Today (Saturday) We will make some minor tuning adjustments to MySQL.

You may experience 2 up to 10 seconds "glitch time" when we restart MySQL. We expect to make these adjustments around 1AM Eastern Daylight Saving Time (EDT) US.

Linux and UNIX Man Pages

Linux & Unix Commands - Search Man Pages

FreeBSD 11.0 - man page for hdestroy (freebsd section 3)

HCREATE(3)						   BSD Library Functions Manual 						HCREATE(3)

NAME
hcreate, hcreate_r, hdestroy, hdestroy_r, hsearch, hsearch_r -- manage hash search table
LIBRARY
Standard C Library (libc, -lc)
SYNOPSIS
#include <search.h> int hcreate(size_t nel); int hcreate_r(size_t nel, struct hsearch_data *table); void hdestroy(void); void hdestroy_r(struct hsearch_data *table); ENTRY * hsearch(ENTRY item, ACTION action); int hsearch_r(ENTRY item, ACTION action, ENTRY ** itemp, struct hsearch_data *table);
DESCRIPTION
The hcreate(), hcreate_r(), hdestroy(), hdestroy_r() hsearch(), and hsearch_r() functions manage hash search tables. The hcreate() function allocates sufficient space for the table, and the application should ensure it is called before hsearch() is used. The nel argument is an estimate of the maximum number of entries that the table should contain. This number may be adjusted upward by the algorithm in order to obtain certain mathematically favorable circumstances. The hdestroy() function disposes of the search table, and may be followed by another call to hcreate(). After the call to hdestroy(), the data can no longer be considered accessible. The hdestroy() function calls free(3) for each comparison key in the search table but not the data item associated with the key. The hsearch() function is a hash-table search routine. It returns a pointer into a hash table indicating the location at which an entry can be found. The item argument is a structure of type ENTRY (defined in the <search.h> header) that contains two pointers: item.key points to the comparison key (a char *), and item.data (a void *) points to any other data to be associated with that key. The comparison function used by hsearch() is strcmp(3). The action argument is a member of an enumeration type ACTION indicating the disposition of the entry if it cannot be found in the table. ENTER indicates that the item should be inserted in the table at an appropriate point. FIND indicates that no entry should be made. Unsuccessful resolution is indicated by the return of a NULL pointer. The comparison key (passed to hsearch() as item.key) must be allocated using malloc(3) if action is ENTER and hdestroy() is called. The hcreate_r(), hdestroy_r(), and hsearch_r() functions are re-entrant versions of the above functions that can operate on a table supplied by the user. The hsearch_r() function returns 0 if the action is ENTER and the element cannot be created, 1 otherwise. If the element exists or can be created, it will be placed in itemp, otherwise itemp will be set to NULL.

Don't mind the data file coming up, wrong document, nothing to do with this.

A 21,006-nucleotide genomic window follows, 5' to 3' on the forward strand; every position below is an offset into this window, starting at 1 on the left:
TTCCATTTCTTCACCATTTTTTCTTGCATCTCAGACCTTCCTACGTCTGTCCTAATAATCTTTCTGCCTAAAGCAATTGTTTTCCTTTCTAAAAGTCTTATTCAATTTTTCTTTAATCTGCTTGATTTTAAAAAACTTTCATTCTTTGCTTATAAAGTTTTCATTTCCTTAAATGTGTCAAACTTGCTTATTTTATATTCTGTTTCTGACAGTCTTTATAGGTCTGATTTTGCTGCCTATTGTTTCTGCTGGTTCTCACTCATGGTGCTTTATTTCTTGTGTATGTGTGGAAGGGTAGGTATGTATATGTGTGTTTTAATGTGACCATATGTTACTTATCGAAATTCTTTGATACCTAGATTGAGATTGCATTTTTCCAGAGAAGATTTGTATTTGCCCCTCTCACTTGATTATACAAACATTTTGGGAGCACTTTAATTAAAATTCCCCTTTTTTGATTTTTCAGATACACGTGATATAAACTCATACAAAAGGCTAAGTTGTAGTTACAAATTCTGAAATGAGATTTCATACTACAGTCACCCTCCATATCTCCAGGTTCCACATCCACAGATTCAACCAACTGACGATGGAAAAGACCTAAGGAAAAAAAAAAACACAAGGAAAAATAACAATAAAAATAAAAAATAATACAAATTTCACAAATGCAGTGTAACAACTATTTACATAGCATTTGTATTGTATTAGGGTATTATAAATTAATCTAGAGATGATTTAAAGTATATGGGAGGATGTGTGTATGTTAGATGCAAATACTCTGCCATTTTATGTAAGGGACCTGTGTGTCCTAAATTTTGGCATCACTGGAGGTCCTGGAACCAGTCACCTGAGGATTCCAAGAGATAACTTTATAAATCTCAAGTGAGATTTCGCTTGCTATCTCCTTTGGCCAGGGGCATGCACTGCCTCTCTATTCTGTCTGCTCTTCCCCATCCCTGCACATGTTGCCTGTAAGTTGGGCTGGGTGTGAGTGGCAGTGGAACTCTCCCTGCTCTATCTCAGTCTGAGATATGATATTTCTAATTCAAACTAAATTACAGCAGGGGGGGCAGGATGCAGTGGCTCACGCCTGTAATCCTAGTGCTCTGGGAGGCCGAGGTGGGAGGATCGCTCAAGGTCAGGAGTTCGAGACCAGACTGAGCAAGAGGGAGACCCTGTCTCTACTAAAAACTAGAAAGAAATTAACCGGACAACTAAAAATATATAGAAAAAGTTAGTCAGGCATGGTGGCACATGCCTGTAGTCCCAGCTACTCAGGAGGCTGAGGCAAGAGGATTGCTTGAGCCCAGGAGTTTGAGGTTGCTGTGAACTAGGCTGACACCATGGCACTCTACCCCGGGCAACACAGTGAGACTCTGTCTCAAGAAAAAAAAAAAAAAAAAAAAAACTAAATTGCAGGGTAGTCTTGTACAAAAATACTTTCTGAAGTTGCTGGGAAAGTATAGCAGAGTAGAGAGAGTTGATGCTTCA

RETURN VALUES
The hcreate() and hcreate_r() functions return 0 if the table creation failed and the global variable errno is set to indicate the error; otherwise, a non-zero value is returned. The hdestroy() and hdestroy_r() functions return no value. The hsearch() and hsearch_r() functions return a NULL pointer if either the action is FIND and the item could not be found or the action is ENTER and the table is full.
EXAMPLES
The following example reads in strings followed by two numbers and stores them in a hash table, discarding duplicates. It then reads in strings and finds the matching entry in the hash table and prints it out. #include <stdio.h> #include <search.h> #include <string.h> #include <stdlib.h> struct info { /* This is the info stored in the table */ int age, room; /* other than the key. */ }; #define NUM_EMPL 5000 /* # of elements in search table. */ int main(void) { char str[BUFSIZ]; /* Space to read string */ struct info info_space[NUM_EMPL]; /* Space to store employee info. */ struct info *info_ptr = info_space; /* Next space in info_space. */ ENTRY item; ENTRY *found_item; /* Name to look for in table. */ char name_to_find[30]; int i = 0; /* Create table; no error checking is performed. */ (void) hcreate(NUM_EMPL); while (scanf("%s%d%d", str, &info_ptr->age, &info_ptr->room) != EOF && i++ < NUM_EMPL) { /* Put information in structure, and structure in item. */ item.key = strdup(str); item.data = info_ptr; info_ptr++; /* Put item into table. */ (void) hsearch(item, ENTER); } /* Access table. */ item.key = name_to_find; while (scanf("%s", item.key) != EOF) { if ((found_item = hsearch(item, FIND)) != NULL) { /* If item is in the table. */ (void)printf("found %s, age = %d, room = %d\n", found_item->key, ((struct info *)found_item->data)->age, ((struct info *)found_item->data)->room); } else (void)printf("no such employee %s\n", name_to_find); } hdestroy(); return 0; }
ERRORS
The hcreate() hcreate_r(), hsearch() and hsearch_r() functions will fail if: [ENOMEM] Insufficient memory is available. [EINVAL] A table already exists. The hsearch() and hsearch_r() functions will also fail if the action is SEARCH and the element is not found: [ESRCH] The item given is not found.
SEE ALSO
bsearch(3), lsearch(3), malloc(3), strcmp(3), tsearch(3)
STANDARDS
The hcreate(), hdestroy(), and hsearch() functions conform to X/Open Portability Guide Issue 4, Version 2 (``XPG4.2'').
HISTORY
The hcreate(), hdestroy(), and hsearch() functions first appeared in AT&T System V UNIX. The hcreate_r(), hdestroy_r() and hsearch_r() func- tions are GNU extensions.
BUGS
The original, non-GNU interface permits the use of only one hash table at a time.
BSD
July 21, 2014 BSD

Featured Tech Videos